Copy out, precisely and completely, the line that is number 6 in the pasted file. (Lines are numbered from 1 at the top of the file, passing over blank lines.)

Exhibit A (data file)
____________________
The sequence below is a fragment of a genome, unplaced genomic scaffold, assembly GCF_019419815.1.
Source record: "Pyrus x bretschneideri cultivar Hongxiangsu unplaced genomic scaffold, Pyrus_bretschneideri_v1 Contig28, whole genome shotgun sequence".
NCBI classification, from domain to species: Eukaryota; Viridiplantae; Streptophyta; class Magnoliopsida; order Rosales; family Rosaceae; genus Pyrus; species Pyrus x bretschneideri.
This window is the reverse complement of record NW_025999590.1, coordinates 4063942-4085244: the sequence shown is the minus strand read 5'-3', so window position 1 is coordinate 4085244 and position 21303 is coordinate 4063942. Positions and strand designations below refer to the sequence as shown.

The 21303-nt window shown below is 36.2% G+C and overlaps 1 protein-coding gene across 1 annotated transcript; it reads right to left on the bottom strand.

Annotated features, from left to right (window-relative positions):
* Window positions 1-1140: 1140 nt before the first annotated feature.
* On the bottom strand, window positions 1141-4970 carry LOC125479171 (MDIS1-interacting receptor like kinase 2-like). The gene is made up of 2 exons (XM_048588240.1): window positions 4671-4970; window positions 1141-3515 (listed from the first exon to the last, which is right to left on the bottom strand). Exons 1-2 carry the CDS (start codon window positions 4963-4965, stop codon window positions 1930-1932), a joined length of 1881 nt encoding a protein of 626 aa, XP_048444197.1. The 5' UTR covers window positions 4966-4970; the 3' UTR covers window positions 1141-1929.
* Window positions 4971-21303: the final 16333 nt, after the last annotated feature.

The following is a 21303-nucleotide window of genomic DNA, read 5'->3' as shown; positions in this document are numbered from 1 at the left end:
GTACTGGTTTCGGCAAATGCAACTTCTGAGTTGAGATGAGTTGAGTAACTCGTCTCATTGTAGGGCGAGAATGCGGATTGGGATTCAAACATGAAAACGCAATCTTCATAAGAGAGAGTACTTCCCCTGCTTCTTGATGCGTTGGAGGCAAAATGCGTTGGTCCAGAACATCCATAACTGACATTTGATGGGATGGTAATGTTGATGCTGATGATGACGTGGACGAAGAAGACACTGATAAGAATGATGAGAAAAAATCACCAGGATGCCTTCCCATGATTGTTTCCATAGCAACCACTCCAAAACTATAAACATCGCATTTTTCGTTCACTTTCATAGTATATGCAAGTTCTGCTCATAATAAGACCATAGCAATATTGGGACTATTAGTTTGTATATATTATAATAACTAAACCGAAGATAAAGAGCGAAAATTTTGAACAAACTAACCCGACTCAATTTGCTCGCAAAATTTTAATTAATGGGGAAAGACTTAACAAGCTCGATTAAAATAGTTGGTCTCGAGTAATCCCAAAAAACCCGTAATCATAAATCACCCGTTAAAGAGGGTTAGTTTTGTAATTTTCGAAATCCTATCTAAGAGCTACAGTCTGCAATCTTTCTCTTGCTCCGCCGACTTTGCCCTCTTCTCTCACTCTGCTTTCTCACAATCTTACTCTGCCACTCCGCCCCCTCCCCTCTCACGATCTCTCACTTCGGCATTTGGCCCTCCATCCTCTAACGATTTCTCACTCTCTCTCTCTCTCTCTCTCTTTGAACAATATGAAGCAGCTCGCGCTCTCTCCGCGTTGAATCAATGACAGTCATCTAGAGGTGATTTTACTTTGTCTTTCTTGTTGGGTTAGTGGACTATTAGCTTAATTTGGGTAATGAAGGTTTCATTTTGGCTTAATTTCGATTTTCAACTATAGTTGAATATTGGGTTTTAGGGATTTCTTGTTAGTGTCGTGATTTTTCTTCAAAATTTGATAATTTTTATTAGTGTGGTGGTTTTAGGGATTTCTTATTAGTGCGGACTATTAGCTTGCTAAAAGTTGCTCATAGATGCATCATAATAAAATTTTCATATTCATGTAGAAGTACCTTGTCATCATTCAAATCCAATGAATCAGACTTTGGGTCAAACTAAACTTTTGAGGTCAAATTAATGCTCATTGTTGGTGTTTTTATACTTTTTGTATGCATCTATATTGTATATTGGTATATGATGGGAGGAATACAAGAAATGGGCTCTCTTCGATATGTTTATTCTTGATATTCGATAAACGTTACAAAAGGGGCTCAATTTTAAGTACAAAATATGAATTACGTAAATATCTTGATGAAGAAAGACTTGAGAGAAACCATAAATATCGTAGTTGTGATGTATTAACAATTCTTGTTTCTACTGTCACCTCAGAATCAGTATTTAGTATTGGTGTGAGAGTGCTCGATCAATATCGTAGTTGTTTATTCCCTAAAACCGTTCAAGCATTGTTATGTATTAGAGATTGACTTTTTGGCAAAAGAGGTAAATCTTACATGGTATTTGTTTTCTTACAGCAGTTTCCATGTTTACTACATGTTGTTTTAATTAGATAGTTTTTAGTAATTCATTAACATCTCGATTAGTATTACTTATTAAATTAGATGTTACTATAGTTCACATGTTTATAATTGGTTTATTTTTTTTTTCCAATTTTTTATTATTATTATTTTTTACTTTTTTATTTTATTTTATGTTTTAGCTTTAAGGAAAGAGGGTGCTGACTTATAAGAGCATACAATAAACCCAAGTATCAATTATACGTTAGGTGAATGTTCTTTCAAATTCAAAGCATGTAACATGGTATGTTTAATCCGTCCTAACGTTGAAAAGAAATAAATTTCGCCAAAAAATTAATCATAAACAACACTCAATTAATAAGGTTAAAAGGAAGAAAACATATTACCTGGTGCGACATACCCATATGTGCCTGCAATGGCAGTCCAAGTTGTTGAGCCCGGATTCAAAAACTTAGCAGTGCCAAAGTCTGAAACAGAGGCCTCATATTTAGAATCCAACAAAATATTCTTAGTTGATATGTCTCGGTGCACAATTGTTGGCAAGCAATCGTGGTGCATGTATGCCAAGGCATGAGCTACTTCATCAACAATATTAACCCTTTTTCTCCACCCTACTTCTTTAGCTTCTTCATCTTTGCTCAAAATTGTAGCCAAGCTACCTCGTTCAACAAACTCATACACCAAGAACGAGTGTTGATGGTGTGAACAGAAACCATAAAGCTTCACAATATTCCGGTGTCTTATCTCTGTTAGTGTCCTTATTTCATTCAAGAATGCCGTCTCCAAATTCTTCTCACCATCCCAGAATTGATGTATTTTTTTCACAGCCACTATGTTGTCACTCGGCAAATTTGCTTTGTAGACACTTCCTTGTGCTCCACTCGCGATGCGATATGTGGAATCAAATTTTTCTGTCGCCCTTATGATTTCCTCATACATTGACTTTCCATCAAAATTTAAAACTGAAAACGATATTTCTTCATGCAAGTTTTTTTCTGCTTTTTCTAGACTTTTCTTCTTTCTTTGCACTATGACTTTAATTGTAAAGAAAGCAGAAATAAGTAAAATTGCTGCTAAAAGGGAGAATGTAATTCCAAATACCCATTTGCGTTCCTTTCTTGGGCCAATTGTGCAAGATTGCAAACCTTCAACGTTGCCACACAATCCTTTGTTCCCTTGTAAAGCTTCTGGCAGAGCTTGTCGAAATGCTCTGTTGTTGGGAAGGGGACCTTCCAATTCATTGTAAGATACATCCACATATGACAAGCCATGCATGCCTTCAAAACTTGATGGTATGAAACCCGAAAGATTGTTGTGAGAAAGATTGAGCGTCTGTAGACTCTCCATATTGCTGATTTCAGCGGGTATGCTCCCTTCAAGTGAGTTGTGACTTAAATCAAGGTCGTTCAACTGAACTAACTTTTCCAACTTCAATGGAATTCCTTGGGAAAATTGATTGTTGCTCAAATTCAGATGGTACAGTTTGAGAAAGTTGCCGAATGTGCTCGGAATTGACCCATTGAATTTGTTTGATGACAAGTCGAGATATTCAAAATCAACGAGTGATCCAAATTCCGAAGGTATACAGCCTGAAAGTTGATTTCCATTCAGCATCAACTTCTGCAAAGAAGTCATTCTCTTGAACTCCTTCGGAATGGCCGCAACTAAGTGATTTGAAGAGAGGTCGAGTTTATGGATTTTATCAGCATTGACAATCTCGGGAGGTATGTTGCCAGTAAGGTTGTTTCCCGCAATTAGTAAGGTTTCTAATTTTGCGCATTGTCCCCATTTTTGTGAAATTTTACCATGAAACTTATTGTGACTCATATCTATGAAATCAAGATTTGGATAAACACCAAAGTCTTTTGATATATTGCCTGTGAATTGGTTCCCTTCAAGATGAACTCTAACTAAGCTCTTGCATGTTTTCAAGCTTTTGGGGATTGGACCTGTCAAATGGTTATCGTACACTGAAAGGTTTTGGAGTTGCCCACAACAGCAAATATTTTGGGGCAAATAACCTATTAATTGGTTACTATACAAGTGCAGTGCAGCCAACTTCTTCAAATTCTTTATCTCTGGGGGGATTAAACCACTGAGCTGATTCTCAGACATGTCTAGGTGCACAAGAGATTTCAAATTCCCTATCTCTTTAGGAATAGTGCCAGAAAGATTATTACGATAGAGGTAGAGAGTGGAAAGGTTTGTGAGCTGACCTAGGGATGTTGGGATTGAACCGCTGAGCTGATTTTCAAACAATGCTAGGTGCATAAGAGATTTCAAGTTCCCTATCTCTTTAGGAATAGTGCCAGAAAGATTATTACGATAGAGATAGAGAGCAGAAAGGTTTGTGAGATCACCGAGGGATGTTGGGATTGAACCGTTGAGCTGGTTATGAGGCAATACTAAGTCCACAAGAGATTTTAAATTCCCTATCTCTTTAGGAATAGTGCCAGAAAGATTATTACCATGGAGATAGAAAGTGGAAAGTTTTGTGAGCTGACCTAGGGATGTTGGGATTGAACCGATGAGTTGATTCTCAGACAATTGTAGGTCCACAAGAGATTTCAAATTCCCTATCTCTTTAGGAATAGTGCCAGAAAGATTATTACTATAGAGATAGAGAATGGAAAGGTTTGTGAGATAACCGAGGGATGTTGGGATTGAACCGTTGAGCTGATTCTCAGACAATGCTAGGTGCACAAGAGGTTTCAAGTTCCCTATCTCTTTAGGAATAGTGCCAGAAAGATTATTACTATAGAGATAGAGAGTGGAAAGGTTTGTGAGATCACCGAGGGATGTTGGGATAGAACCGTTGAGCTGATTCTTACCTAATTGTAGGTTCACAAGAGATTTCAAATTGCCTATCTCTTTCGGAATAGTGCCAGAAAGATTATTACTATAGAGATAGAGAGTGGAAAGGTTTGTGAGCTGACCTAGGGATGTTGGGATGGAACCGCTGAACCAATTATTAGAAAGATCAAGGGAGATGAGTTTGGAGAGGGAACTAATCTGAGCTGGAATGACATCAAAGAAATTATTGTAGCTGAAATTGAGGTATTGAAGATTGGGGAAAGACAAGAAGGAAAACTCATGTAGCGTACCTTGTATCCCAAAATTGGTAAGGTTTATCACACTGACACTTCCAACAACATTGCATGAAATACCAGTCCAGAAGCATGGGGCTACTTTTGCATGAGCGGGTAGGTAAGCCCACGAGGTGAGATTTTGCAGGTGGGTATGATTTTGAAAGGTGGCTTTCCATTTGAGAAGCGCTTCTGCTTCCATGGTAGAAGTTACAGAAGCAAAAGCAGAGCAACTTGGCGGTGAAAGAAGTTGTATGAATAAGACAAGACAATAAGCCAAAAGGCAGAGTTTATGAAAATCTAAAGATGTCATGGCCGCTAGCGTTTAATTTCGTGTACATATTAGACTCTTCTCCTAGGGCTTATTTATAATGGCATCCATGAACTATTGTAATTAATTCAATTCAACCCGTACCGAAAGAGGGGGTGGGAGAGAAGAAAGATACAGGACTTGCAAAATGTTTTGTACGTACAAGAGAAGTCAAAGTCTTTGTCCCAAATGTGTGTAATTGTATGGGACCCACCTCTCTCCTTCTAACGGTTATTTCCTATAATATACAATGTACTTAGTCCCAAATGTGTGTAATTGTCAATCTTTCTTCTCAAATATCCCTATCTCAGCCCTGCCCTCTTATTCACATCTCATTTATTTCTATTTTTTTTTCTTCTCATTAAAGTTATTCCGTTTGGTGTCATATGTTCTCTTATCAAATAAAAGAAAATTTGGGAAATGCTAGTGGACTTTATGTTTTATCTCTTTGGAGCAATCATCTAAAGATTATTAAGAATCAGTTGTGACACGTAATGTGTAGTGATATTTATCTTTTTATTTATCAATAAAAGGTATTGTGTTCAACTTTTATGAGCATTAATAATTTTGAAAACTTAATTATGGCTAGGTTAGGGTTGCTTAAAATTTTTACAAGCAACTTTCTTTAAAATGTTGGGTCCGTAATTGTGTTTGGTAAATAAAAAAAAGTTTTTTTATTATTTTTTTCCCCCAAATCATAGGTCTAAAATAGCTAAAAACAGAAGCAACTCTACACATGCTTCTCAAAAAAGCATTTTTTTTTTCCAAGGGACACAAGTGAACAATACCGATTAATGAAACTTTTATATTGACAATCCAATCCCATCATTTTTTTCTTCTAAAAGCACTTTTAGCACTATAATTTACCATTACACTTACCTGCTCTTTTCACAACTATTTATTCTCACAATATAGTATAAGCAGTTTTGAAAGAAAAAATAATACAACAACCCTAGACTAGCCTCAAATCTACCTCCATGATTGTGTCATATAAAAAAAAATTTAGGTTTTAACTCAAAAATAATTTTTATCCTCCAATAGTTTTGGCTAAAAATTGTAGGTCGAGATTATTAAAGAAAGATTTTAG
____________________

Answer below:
Annotated features, from left to right (window-relative positions):